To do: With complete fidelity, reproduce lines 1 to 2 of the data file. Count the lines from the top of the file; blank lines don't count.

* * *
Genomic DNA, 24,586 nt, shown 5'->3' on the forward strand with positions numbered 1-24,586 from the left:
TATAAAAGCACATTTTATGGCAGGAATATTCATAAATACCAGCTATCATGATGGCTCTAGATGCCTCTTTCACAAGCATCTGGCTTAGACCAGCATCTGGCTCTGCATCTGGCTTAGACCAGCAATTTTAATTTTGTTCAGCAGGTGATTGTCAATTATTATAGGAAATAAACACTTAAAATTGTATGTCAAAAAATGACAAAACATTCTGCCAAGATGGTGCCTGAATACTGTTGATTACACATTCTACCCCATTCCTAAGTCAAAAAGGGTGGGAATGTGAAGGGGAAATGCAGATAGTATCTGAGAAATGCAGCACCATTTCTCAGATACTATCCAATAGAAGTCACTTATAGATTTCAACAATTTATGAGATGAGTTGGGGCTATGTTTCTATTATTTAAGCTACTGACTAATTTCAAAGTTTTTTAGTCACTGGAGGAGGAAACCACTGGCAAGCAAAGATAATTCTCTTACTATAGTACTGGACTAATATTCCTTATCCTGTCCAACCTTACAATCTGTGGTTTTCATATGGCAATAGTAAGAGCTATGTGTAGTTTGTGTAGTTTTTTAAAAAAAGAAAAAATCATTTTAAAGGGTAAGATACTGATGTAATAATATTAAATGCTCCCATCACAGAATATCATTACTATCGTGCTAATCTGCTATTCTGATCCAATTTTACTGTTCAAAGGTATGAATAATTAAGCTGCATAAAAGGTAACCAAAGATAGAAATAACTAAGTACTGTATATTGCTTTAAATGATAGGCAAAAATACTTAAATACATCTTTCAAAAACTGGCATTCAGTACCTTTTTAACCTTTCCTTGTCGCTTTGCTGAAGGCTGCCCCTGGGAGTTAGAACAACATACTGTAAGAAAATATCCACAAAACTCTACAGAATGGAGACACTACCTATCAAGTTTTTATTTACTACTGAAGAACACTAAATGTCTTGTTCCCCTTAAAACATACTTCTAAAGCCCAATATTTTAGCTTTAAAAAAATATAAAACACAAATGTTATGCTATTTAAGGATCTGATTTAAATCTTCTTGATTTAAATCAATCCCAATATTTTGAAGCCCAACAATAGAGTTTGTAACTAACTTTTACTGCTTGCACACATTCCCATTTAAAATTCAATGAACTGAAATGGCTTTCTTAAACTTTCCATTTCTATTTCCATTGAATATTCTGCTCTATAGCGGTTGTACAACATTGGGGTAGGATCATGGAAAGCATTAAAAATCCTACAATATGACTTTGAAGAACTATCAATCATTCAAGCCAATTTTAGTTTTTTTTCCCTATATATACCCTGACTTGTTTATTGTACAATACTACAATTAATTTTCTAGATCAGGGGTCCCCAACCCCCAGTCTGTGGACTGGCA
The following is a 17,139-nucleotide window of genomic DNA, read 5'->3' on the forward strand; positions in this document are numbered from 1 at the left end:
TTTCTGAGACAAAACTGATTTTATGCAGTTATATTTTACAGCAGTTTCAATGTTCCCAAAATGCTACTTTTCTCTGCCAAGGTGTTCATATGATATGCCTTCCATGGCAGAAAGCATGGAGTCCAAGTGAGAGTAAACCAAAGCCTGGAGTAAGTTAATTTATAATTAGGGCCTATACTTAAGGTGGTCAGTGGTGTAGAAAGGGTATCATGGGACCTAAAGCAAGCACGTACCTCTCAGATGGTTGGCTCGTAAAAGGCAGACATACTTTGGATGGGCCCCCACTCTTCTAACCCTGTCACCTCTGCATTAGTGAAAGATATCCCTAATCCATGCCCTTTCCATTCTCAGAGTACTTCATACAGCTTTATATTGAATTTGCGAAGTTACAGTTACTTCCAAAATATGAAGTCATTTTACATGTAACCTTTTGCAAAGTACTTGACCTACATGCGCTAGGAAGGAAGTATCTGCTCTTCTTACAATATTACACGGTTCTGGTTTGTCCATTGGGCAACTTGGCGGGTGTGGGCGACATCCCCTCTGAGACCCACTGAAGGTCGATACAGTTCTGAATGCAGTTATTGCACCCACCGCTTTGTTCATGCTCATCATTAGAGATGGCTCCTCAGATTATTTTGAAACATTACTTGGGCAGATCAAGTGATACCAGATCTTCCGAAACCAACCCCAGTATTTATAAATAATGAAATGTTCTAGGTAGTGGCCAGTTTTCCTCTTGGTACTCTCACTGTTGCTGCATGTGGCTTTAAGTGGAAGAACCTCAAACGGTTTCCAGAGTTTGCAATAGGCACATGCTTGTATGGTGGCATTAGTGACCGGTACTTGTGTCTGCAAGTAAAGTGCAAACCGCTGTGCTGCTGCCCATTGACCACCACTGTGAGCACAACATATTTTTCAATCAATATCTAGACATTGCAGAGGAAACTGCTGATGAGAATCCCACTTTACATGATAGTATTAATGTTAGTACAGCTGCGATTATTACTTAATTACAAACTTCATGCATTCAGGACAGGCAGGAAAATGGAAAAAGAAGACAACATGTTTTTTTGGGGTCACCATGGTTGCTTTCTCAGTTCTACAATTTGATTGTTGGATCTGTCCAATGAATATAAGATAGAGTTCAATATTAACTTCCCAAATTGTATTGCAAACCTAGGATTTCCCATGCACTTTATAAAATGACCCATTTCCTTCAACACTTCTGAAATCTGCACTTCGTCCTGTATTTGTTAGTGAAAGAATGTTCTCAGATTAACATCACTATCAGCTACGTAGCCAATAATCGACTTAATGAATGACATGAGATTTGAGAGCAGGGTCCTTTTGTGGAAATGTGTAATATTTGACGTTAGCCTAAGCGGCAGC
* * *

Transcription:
Genomic DNA, 24,586 nt, shown 5'->3' on the forward strand with positions numbered 1-24,586 from the left:
TATAAAAGCACATTTTATGGCAGGAATATTCATAAATACCAGCTATCATGATGGCTCTAGATGCCTCTTTCACAAGCATCTGGCTTAGACCAGCATCTGGCTCTGCATCTGGCTTAGACCAGCAATTTTAATTTTGTTCAGCAGGTGATTGTCAATTATTATAGGAAATAAACACTTAAAATTGTATGTCAAAAAATGACAAAACATTCTGCCAAGATGGTGCCTGAATACTGTTGATTACACATTCTACCCCATTCCTAAGTCAAAAAGGGTGGGAATGTGAAGGGGAAATGCAGATAGTATCTGAGAAATGCAGCACCATTTCTCAGATACTATCCAATAGAAGTCACTTATAGATTTCAACAATTTATGAGATGAGTTGGGGCTATGTTTCTATTATTTAAGCTACTGACTAATTTCAAAGTTTTTTAGTCACTGGAGGAGGAAACCACTGGCAAGCAAAGATAATTCTCTTACTATAGTACTGGACTAATATTCCTTATCCTGTCCAACCTTACAATCTGTGGTTTTCATATGGCAATAGTAAGAGCTATGTGTAGTTTGTGTAGTTTTTTAAAAAAAGAAAAAATCATTTTAAAGGGTAAGATACTGATGTAATAATATTAAATGCTCCCATCACAGAATATCATTACTATCGTGCTAATCTGCTATTCTGATCCAATTTTACTGTTCAAAGGTATGAATAATTAAGCTGCATAAAAGGTAACCAAAGATAGAAATAACTAAGTACTGTATATTGCTTTAAATGATAGGCAAAAATACTTAAATACATCTTTCAAAAACTGGCATTCAGTACCTTTTTAACCTTTCCTTGTCGCTTTGCTGAAGGCTGCCCCTGGGAGTTAGAACAACATACTGTAAGAAAATATCCACAAAACTCTACAGAATGGAGACACTACCTATCAAGTTTTTATTTACTACTGAAGAACACTAAATGTCTTGTTCCCCTTAAAACATACTTCTAAAGCCCAATATTTTAGCTTTAAAAAAATATAAAACACAAATGTTATGCTATTTAAGGATCTGATTTAAATCTTCTTGATTTAAATCAATCCCAATATTTTGAAGCCCAACAATAGAGTTTGTAACTAACTTTTACTGCTTGCACACATTCCCATTTAAAATTCAATGAACTGAAATGGCTTTCTTAAACTTTCCATTTCTATTTCCATTGAATATTCTGCTCTATAGCGGTTGTACAACATTGGGGTAGGATCATGGAAAGCATTAAAAATCCTACAATATGACTTTGAAGAACTATCAATCATTCAAGCCAATTTTAGTTTTTTTTCCCTATATATACCCTGACTTGTTTATTGTACAATACTACAATTAATTTTCTAGATCAGGGGTCCCCAACCCCCAGTCTGTGGACTGGCA